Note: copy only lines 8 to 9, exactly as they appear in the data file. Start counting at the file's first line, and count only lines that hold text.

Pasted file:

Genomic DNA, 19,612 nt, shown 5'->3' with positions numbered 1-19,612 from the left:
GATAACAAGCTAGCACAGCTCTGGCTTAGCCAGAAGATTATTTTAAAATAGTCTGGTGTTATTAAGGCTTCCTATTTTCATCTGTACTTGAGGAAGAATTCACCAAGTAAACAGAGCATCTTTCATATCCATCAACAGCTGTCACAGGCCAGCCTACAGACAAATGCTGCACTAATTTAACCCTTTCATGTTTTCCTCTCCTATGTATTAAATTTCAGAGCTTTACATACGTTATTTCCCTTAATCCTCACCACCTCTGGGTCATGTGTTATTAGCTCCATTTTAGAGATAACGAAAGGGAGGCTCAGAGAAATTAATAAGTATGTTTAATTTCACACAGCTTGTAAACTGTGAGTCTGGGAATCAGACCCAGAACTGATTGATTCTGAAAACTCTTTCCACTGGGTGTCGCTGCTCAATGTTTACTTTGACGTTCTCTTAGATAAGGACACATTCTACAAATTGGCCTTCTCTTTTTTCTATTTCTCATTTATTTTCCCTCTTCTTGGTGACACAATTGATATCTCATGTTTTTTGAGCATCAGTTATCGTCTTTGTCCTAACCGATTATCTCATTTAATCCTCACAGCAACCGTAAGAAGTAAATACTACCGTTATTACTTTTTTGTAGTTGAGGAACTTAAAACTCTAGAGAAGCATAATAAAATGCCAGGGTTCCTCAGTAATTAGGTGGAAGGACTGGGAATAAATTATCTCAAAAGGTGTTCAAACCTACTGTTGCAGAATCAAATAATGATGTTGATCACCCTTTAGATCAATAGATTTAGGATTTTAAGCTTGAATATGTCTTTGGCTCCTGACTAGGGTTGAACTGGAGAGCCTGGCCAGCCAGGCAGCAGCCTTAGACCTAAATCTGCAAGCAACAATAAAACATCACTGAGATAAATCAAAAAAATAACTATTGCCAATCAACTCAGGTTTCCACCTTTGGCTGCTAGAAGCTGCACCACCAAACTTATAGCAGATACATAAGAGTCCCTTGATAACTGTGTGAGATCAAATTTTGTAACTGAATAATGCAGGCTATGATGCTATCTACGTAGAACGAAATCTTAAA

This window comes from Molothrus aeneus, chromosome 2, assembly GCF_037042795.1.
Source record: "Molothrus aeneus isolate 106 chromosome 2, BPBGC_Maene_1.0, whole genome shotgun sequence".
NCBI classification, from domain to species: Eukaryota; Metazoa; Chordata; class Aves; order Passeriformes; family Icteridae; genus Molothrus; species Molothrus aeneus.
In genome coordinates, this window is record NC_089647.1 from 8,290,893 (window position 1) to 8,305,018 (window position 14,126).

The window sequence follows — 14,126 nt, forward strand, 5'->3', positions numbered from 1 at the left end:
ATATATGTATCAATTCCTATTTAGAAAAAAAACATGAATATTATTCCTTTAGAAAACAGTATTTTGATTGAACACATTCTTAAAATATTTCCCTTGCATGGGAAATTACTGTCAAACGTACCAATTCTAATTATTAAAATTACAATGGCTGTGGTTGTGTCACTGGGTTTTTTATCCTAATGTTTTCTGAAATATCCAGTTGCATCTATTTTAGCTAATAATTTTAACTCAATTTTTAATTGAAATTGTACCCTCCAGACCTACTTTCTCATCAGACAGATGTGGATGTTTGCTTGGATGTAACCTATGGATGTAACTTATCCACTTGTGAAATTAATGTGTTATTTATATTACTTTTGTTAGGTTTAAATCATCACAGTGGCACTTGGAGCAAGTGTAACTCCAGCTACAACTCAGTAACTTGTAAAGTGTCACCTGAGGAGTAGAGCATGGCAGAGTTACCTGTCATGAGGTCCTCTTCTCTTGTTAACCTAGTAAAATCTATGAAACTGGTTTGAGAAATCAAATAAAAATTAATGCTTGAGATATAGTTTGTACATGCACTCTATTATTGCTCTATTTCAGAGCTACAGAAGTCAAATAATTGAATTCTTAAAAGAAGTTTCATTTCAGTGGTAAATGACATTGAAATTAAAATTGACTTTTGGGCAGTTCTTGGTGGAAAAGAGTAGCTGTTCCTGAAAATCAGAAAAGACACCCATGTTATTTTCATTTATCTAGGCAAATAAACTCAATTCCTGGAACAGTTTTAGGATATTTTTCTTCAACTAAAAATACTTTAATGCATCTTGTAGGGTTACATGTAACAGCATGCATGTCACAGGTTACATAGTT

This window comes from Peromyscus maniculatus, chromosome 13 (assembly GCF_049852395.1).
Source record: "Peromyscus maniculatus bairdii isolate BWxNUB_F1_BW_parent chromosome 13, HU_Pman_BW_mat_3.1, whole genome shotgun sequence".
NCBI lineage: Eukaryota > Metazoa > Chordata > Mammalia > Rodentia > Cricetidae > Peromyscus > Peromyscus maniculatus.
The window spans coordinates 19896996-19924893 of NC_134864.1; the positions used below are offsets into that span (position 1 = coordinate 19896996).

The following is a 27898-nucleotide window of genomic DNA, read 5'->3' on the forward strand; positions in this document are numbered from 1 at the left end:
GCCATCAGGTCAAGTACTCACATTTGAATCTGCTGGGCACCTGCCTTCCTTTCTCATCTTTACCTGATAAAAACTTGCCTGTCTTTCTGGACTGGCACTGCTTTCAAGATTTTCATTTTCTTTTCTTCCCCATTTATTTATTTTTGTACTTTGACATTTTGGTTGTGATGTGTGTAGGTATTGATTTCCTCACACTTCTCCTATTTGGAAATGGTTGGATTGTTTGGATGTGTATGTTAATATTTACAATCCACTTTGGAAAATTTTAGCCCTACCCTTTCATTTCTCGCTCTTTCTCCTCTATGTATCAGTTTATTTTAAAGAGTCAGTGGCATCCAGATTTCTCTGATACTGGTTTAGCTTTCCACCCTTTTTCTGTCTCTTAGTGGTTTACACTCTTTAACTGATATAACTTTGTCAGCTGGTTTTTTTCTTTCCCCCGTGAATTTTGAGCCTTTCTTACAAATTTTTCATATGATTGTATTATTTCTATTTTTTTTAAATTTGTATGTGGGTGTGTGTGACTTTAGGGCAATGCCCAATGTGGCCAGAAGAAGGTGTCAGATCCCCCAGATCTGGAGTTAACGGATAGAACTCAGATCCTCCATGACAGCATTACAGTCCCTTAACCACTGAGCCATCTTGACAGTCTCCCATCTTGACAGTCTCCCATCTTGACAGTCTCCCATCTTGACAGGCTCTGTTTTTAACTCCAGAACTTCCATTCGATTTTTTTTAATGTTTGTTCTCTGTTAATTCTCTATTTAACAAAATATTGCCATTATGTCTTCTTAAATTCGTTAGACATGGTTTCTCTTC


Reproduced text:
ATATATGTATCAATTCCTATTTAGAAAAAAAACATGAATATTATTCCTTTAGAAAACAGTATTTTGATTGAACACATTCTTAAAATATTTCCCTTGCATGGGAAATTACTGTCAAACGTACCAATTCTAATTATTAAAATTACAATGGCTGTGGTTGTGTCACTGGGTTTTTTATCCTAATGTTTTCTGAAATATCCAGTTGCATCTATTTTAGCTAATAATTTTAACTCAATTTTTAATTGAAATTGTACCCTCCAGACCTACTTTCTCATCAGACAGATGTGGATGTTTGCTTGGATGTAACCTATGGATGTAACTTATCCACTTGTGAAATTAATGTGTTATTTATATTACTTTTGTTAGGTTTAAATCATCACAGTGGCACTTGGAGCAAGTGTAACTCCAGCTACAACTCAGTAACTTGTAAAGTGTCACCTGAGGAGTAGAGCATGGCAGAGTTACCTGTCATGAGGTCCTCTTCTCTTGTTAACCTAGTAAAATCTATGAAACTGGTTTGAGAAATCAAATAAAAATTAATGCTTGAGATATAGTTTGTACATGCACTCTATTATTGCTCTATTTCAGAGCTACAGAAGTCAAATAATTGAATTCTTAAAAGAAGTTTCATTTCAGTGGTAAATGACATTGAAATTAAAATTGACTTTTGGGCAGTTCTTGGTGGAAAAGAGTAGCTGTTCCTGAAAATCAGAAAAGACACCCATGTTATTTTCATTTATCTAGGCAAATAAACTCAATTCCTGGAACAGTTTTAGGATATTTTTCTTCAACTAAAAATACTTTAATGCATCTTGTAGGGTTACATGTAACAGCATGCATGTCACAGGTTACATAGTT

This window comes from Peromyscus maniculatus, chromosome 13 (assembly GCF_049852395.1).